This ability of the cast to abandon self and remain inconspicuous when necessary was transferred to their performance reading of the monologues. They were each able to slip quietly into the roles required to interpret each piece: the intelligent, introspective and refreshingly witty British participant in a vagina workshop whose catharsis came when she was challenged to ?be [her] clitoris?; the self-effacing older woman whose sad detachment from her own vagina was the lasting result of an embarrassing first sexual encounter left undiscussed and unexplained; the young, at first, innocent Southern American girl whose illegal seduction by an older woman was ? sadly, some might say ? her only opportunity to love her ?coochi snorcher?, and therefore herself.
The actors were wonderfully convincing in their ?roles?, and their voice, accent and movement greatly strengthened the believability of the monologues being related. Amanda Cumberbatch was bright, funny, sexy and intelligent in her readings. Kaye Foster at times stopped just short of overplaying certain parts, but was endearing, amusing and greatly credible in her performances. Cecily Spencer-Cross assumed the role of narrator for much of the presentation, and in her one longer piece seemed not to shine as much as her fellow cast members. Some elements of her voice and movement were mildly distracting, although the compelling story was able to stand on its own, and convey to the audience the desolation and desperation which are left in the wake of grossly violent acts against women. First Vice President of NOW Senator Jessica Odle and well-known lawyer/thespian Andrew Pilgrim also gave creditable performances as guest readers, with Pilgrim?s vivid account of the rape and genital mutilation of a woman by her boyfriend evoking gasps and tears from the audience. Attaching a man?s voice to this piece was a wise directorial choice, and enhanced the sobering and bewildering effect of the account.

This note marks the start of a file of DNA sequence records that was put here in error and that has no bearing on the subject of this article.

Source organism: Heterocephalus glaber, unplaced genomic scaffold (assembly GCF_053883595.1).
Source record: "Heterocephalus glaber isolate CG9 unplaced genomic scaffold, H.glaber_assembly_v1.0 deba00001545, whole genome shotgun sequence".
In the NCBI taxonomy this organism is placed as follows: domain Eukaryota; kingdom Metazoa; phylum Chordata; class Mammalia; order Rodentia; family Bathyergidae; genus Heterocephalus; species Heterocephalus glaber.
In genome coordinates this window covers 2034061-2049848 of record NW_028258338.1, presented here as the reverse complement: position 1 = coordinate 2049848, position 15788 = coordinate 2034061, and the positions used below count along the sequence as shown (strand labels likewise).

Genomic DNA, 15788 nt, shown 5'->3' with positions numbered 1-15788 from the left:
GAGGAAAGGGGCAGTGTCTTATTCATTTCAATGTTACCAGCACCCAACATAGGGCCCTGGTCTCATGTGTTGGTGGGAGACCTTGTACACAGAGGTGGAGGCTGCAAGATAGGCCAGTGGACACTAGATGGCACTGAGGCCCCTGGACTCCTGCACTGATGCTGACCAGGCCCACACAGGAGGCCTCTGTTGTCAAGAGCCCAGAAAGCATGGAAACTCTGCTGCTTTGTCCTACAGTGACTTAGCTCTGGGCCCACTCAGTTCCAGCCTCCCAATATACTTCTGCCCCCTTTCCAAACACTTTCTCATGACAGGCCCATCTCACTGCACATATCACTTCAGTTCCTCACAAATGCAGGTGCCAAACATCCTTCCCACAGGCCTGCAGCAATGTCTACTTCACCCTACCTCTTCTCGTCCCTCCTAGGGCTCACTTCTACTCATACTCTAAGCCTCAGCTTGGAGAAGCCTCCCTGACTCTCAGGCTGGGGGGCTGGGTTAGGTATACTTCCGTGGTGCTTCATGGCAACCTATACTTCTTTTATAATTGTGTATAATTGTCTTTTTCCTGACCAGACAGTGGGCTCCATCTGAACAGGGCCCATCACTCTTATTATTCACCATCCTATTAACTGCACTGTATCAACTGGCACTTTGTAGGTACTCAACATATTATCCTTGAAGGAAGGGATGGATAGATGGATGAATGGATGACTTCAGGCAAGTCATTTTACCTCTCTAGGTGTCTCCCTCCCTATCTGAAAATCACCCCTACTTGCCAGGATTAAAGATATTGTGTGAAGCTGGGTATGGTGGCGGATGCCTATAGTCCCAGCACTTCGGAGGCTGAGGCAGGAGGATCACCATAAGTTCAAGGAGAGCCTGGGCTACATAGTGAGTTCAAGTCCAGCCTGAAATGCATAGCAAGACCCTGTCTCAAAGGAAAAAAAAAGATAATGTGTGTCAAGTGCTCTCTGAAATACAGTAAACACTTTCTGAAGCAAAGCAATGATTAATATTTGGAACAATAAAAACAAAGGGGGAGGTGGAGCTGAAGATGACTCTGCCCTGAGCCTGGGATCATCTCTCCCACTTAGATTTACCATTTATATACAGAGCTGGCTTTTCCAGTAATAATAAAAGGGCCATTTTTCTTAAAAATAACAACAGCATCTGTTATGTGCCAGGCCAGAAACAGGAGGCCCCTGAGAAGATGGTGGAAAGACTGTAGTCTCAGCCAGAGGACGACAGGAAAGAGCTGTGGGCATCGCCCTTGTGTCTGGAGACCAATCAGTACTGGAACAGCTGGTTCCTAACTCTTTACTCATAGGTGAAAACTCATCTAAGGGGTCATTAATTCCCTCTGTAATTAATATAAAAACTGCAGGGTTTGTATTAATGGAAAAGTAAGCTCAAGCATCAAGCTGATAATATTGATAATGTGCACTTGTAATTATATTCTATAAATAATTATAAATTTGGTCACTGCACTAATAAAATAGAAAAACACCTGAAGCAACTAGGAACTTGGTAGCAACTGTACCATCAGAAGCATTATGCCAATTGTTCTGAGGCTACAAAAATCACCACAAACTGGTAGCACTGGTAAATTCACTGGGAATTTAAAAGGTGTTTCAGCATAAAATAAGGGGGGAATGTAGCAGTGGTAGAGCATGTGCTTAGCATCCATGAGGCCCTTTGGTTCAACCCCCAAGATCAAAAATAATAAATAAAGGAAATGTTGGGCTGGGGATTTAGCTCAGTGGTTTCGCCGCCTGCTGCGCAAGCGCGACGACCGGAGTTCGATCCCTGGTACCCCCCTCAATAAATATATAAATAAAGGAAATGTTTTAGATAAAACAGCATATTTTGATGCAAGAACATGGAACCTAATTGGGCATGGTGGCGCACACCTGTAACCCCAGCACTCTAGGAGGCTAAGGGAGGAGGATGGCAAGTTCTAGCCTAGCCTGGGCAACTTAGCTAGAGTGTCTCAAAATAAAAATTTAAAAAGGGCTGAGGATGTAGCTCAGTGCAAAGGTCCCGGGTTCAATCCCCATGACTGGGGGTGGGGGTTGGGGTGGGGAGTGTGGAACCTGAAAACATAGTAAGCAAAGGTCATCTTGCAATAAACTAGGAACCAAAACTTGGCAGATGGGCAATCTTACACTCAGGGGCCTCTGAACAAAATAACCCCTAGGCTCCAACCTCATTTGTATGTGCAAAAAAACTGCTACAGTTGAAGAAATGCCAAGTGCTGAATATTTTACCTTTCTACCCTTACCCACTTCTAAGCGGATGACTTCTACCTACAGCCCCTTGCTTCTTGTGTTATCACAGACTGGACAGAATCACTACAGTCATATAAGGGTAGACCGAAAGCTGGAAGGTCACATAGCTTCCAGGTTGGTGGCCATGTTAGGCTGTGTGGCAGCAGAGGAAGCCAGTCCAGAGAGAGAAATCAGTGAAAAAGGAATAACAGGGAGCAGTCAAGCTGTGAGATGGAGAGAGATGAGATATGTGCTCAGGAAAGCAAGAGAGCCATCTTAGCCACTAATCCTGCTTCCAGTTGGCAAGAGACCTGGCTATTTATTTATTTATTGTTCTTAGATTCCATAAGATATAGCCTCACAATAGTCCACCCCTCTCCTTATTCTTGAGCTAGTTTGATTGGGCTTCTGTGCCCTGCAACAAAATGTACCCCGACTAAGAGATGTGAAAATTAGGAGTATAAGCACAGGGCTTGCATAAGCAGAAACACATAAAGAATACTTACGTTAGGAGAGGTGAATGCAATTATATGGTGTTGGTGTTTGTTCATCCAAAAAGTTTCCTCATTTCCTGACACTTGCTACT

The audience favourite for the evening, however, was Varia Williams? interpretation of ?The Woman Who Loved To Make Vaginas Happy?. Williams stepped into the exciting skin of a brash, intelligent, humorous and unapologetic Southern tax lawyer turned sex worker, whose greatest reward in sexually pleasuring women was experiencing their moans. Her monologue climaxed with a demonstration of these various moans, including the ?Trini moan? and the ?Bajan moan?, whose verisimilitude was summarily refreshing and entertaining, and earned her a standing ovation. In coming to each monologue Williams gave the audience a palpable sense of abandonment of self, and created among us an air of expectancy. Hers was a sound and outstanding contribution to an overall brilliant performance by the cast.
The presentation was directed by Thom Cross, part of the team of Cross Caribbean Productions, whose conceptualization stayed true to the writer?s intentions. The script was well-interpreted, and a good use of space kept the stage comfortably balanced, particularly during the choral segments. Cross maintained unity in communication of the concepts being explored, while not compromising the theme of variety and diversity of experience which was a key part of the message. It was indeed a strong Caribbean interpretation and production of a not-so-brilliantly scripted North American creation.
Short note about the author
Marsha Caddle is an economist working in the area of women's economic security and rights. She has an avid interest in the theatre, and is a frequent critic of Caribbean literary and theatrical productions; especially those based on women.